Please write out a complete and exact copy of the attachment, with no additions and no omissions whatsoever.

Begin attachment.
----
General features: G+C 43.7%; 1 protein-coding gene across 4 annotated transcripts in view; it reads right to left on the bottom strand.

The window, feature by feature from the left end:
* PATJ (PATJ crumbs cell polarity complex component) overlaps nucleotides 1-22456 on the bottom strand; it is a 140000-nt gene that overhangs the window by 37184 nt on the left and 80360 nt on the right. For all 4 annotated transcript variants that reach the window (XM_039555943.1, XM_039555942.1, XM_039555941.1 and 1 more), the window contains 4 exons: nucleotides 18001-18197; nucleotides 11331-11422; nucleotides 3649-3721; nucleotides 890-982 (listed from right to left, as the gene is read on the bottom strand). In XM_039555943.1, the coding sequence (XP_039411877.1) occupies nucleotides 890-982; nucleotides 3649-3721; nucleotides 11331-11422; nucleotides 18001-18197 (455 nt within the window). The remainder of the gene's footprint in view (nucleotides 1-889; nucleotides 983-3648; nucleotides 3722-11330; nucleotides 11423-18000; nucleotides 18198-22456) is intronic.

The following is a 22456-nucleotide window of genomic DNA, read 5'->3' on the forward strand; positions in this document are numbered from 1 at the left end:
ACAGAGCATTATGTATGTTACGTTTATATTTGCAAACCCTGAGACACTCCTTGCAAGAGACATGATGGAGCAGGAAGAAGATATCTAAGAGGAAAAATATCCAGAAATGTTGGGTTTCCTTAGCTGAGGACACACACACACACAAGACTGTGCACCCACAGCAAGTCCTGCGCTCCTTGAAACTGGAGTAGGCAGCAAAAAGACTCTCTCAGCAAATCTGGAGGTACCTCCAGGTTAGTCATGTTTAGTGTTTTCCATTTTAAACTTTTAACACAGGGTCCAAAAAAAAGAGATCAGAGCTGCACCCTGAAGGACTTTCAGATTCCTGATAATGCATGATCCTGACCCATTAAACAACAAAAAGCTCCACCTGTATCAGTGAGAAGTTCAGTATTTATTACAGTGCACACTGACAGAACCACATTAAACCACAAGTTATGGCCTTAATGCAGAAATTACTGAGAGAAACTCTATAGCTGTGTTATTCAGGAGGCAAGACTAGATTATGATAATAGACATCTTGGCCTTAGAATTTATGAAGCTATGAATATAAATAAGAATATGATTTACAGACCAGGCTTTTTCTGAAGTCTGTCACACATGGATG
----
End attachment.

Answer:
General features: G+C 43.7%; 1 protein-coding gene across 4 annotated transcripts in view; it reads right to left on the bottom strand.

The window, feature by feature from the left end:
* PATJ (PATJ crumbs cell polarity complex component) overlaps nucleotides 1-22456 on the bottom strand; it is a 140000-nt gene that overhangs the window by 37184 nt on the left and 80360 nt on the right. For all 4 annotated transcript variants that reach the window (XM_039555943.1, XM_039555942.1, XM_039555941.1 and 1 more), the window contains 4 exons: nucleotides 18001-18197; nucleotides 11331-11422; nucleotides 3649-3721; nucleotides 890-982 (listed from right to left, as the gene is read on the bottom strand). In XM_039555943.1, the coding sequence (XP_039411877.1) occupies nucleotides 890-982; nucleotides 3649-3721; nucleotides 11331-11422; nucleotides 18001-18197 (455 nt within the window). The remainder of the gene's footprint in view (nucleotides 1-889; nucleotides 983-3648; nucleotides 3722-11330; nucleotides 11423-18000; nucleotides 18198-22456) is intronic.

The following is a 22456-nucleotide window of genomic DNA, read 5'->3' on the forward strand; positions in this document are numbered from 1 at the left end:
ACAGAGCATTATGTATGTTACGTTTATATTTGCAAACCCTGAGACACTCCTTGCAAGAGACATGATGGAGCAGGAAGAAGATATCTAAGAGGAAAAATATCCAGAAATGTTGGGTTTCCTTAGCTGAGGACACACACACACACAAGACTGTGCACCCACAGCAAGTCCTGCGCTCCTTGAAACTGGAGTAGGCAGCAAAAAGACTCTCTCAGCAAATCTGGAGGTACCTCCAGGTTAGTCATGTTTAGTGTTTTCCATTTTAAACTTTTAACACAGGGTCCAAAAAAAAGAGATCAGAGCTGCACCCTGAAGGACTTTCAGATTCCTGATAATGCATGATCCTGACCCATTAAACAACAAAAAGCTCCACCTGTATCAGTGAGAAGTTCAGTATTTATTACAGTGCACACTGACAGAACCACATTAAACCACAAGTTATGGCCTTAATGCAGAAATTACTGAGAGAAACTCTATAGCTGTGTTATTCAGGAGGCAAGACTAGATTATGATAATAGACATCTTGGCCTTAGAATTTATGAAGCTATGAATATAAATAAGAATATGATTTACAGACCAGGCTTTTTCTGAAGTCTGTCACACATGGATG